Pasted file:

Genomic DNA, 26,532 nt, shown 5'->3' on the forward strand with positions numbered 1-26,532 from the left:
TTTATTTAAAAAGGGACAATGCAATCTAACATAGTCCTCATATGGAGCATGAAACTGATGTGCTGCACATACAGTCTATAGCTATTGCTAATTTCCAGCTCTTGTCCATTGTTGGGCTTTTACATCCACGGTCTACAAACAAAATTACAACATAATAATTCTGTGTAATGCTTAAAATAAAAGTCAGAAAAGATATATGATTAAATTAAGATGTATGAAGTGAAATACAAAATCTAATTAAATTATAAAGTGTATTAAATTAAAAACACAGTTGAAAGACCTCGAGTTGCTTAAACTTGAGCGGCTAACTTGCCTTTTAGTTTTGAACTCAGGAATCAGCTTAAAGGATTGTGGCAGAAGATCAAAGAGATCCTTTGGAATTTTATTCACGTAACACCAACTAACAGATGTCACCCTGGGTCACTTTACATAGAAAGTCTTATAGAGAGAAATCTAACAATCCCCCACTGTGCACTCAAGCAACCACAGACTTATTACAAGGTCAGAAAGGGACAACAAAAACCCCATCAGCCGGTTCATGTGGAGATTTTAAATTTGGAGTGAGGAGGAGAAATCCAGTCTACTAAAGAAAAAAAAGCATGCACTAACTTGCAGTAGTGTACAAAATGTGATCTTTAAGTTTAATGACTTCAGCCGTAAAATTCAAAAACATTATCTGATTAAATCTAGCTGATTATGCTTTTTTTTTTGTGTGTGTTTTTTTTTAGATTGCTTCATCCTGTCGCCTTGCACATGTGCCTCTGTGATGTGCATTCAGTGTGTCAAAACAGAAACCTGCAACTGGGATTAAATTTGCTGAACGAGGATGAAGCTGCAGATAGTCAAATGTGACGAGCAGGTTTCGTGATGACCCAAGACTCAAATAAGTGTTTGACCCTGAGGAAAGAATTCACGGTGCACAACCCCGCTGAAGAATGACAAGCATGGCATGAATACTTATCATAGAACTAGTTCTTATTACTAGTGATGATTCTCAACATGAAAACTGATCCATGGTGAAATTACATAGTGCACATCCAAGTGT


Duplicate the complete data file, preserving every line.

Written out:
Genomic DNA, 26,532 nt, shown 5'->3' on the forward strand with positions numbered 1-26,532 from the left:
TTTATTTAAAAAGGGACAATGCAATCTAACATAGTCCTCATATGGAGCATGAAACTGATGTGCTGCACATACAGTCTATAGCTATTGCTAATTTCCAGCTCTTGTCCATTGTTGGGCTTTTACATCCACGGTCTACAAACAAAATTACAACATAATAATTCTGTGTAATGCTTAAAATAAAAGTCAGAAAAGATATATGATTAAATTAAGATGTATGAAGTGAAATACAAAATCTAATTAAATTATAAAGTGTATTAAATTAAAAACACAGTTGAAAGACCTCGAGTTGCTTAAACTTGAGCGGCTAACTTGCCTTTTAGTTTTGAACTCAGGAATCAGCTTAAAGGATTGTGGCAGAAGATCAAAGAGATCCTTTGGAATTTTATTCACGTAACACCAACTAACAGATGTCACCCTGGGTCACTTTACATAGAAAGTCTTATAGAGAGAAATCTAACAATCCCCCACTGTGCACTCAAGCAACCACAGACTTATTACAAGGTCAGAAAGGGACAACAAAAACCCCATCAGCCGGTTCATGTGGAGATTTTAAATTTGGAGTGAGGAGGAGAAATCCAGTCTACTAAAGAAAAAAAAGCATGCACTAACTTGCAGTAGTGTACAAAATGTGATCTTTAAGTTTAATGACTTCAGCCGTAAAATTCAAAAACATTATCTGATTAAATCTAGCTGATTATGCTTTTTTTTTTGTGTGTGTTTTTTTTTAGATTGCTTCATCCTGTCGCCTTGCACATGTGCCTCTGTGATGTGCATTCAGTGTGTCAAAACAGAAACCTGCAACTGGGATTAAATTTGCTGAACGAGGATGAAGCTGCAGATAGTCAAATGTGACGAGCAGGTTTCGTGATGACCCAAGACTCAAATAAGTGTTTGACCCTGAGGAAAGAATTCACGGTGCACAACCCCGCTGAAGAATGACAAGCATGGCATGAATACTTATCATAGAACTAGTTCTTATTACTAGTGATGATTCTCAACATGAAAACTGATCCATGGTGAAATTACATAGTGCACATCCAAGTGT